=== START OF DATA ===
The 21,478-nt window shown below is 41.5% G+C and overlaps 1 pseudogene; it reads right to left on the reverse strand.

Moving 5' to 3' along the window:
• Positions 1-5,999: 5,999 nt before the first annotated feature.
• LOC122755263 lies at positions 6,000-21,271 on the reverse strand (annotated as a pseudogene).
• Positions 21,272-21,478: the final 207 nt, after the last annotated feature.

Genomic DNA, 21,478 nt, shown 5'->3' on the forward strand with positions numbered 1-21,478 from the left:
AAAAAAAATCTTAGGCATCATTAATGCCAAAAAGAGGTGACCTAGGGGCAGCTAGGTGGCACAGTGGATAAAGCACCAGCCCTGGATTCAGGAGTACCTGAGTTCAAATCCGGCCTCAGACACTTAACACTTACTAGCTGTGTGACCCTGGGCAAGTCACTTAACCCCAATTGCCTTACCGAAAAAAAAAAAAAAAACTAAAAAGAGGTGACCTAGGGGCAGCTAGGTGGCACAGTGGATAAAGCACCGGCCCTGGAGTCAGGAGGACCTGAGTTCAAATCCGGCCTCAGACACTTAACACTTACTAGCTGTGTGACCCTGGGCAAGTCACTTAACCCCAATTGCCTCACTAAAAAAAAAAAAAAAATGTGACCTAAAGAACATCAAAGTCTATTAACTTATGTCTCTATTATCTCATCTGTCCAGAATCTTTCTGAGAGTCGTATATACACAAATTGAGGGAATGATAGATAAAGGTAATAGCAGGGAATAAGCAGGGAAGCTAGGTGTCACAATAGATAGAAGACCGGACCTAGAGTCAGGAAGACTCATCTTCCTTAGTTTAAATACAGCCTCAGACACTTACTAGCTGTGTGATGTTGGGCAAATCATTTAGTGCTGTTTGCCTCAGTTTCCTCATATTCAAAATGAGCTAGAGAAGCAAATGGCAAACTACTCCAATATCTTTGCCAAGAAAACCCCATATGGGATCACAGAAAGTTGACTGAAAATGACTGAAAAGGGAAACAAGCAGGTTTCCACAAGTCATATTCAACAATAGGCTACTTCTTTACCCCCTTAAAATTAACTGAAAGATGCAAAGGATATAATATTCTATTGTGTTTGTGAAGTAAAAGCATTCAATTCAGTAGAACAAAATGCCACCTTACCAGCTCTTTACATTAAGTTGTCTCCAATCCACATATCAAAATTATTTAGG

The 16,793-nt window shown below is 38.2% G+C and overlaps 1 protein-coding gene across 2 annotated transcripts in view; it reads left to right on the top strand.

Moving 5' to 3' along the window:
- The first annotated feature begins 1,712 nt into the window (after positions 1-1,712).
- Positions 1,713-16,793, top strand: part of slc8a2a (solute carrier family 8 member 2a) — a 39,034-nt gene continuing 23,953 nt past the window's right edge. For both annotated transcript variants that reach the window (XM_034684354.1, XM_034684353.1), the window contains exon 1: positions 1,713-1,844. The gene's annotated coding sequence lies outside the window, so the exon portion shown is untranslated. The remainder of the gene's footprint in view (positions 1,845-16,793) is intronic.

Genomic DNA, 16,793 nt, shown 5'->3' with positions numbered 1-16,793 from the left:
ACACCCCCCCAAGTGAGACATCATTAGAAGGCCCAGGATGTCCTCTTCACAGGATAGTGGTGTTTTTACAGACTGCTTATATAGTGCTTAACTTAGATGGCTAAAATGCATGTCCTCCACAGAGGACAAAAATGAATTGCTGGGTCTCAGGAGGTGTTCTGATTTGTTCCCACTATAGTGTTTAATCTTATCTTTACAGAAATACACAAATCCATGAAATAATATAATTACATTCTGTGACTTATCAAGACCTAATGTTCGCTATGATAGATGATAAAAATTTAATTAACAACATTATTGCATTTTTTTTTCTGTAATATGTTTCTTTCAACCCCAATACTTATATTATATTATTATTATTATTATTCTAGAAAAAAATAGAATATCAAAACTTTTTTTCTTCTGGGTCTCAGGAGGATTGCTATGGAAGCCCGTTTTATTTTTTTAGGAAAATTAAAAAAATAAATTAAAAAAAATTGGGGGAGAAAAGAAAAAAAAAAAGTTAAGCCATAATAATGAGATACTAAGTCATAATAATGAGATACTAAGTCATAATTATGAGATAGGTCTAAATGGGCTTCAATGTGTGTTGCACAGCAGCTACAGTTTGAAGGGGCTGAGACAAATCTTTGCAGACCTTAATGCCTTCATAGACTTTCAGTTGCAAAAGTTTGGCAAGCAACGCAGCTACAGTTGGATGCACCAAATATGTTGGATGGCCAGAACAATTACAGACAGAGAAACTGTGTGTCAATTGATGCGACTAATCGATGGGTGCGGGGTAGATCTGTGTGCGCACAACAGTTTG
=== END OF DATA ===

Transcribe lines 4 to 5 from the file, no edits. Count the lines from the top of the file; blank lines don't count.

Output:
• LOC122755263 lies at positions 6,000-21,271 on the reverse strand (annotated as a pseudogene).
• Positions 21,272-21,478: the final 207 nt, after the last annotated feature.